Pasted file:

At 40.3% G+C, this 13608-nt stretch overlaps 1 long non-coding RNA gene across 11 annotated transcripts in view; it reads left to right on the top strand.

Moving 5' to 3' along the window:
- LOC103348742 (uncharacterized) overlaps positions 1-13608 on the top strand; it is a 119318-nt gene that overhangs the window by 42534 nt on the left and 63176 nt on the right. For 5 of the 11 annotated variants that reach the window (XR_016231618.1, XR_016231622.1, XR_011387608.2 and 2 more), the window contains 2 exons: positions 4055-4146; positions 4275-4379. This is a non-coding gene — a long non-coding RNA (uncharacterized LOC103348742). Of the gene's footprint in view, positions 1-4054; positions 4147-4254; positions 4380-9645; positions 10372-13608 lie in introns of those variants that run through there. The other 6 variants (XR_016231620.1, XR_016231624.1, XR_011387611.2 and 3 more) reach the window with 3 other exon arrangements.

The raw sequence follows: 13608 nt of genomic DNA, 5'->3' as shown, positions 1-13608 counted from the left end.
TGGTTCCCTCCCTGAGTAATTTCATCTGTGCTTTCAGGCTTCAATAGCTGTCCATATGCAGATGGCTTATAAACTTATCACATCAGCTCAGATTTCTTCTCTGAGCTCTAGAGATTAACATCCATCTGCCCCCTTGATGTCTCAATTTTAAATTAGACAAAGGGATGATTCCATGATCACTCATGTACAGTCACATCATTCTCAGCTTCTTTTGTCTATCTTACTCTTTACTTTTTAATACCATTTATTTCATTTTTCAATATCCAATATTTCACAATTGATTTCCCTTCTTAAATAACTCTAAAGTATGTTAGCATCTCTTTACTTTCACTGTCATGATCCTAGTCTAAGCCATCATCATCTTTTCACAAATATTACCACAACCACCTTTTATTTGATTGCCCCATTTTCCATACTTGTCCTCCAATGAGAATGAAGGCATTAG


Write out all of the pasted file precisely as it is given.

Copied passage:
At 40.3% G+C, this 13608-nt stretch overlaps 1 long non-coding RNA gene across 11 annotated transcripts in view; it reads left to right on the top strand.

Moving 5' to 3' along the window:
- LOC103348742 (uncharacterized) overlaps positions 1-13608 on the top strand; it is a 119318-nt gene that overhangs the window by 42534 nt on the left and 63176 nt on the right. For 5 of the 11 annotated variants that reach the window (XR_016231618.1, XR_016231622.1, XR_011387608.2 and 2 more), the window contains 2 exons: positions 4055-4146; positions 4275-4379. This is a non-coding gene — a long non-coding RNA (uncharacterized LOC103348742). Of the gene's footprint in view, positions 1-4054; positions 4147-4254; positions 4380-9645; positions 10372-13608 lie in introns of those variants that run through there. The other 6 variants (XR_016231620.1, XR_016231624.1, XR_011387611.2 and 3 more) reach the window with 3 other exon arrangements.

The raw sequence follows: 13608 nt of genomic DNA, 5'->3' as shown, positions 1-13608 counted from the left end.
TGGTTCCCTCCCTGAGTAATTTCATCTGTGCTTTCAGGCTTCAATAGCTGTCCATATGCAGATGGCTTATAAACTTATCACATCAGCTCAGATTTCTTCTCTGAGCTCTAGAGATTAACATCCATCTGCCCCCTTGATGTCTCAATTTTAAATTAGACAAAGGGATGATTCCATGATCACTCATGTACAGTCACATCATTCTCAGCTTCTTTTGTCTATCTTACTCTTTACTTTTTAATACCATTTATTTCATTTTTCAATATCCAATATTTCACAATTGATTTCCCTTCTTAAATAACTCTAAAGTATGTTAGCATCTCTTTACTTTCACTGTCATGATCCTAGTCTAAGCCATCATCATCTTTTCACAAATATTACCACAACCACCTTTTATTTGATTGCCCCATTTTCCATACTTGTCCTCCAATGAGAATGAAGGCATTAG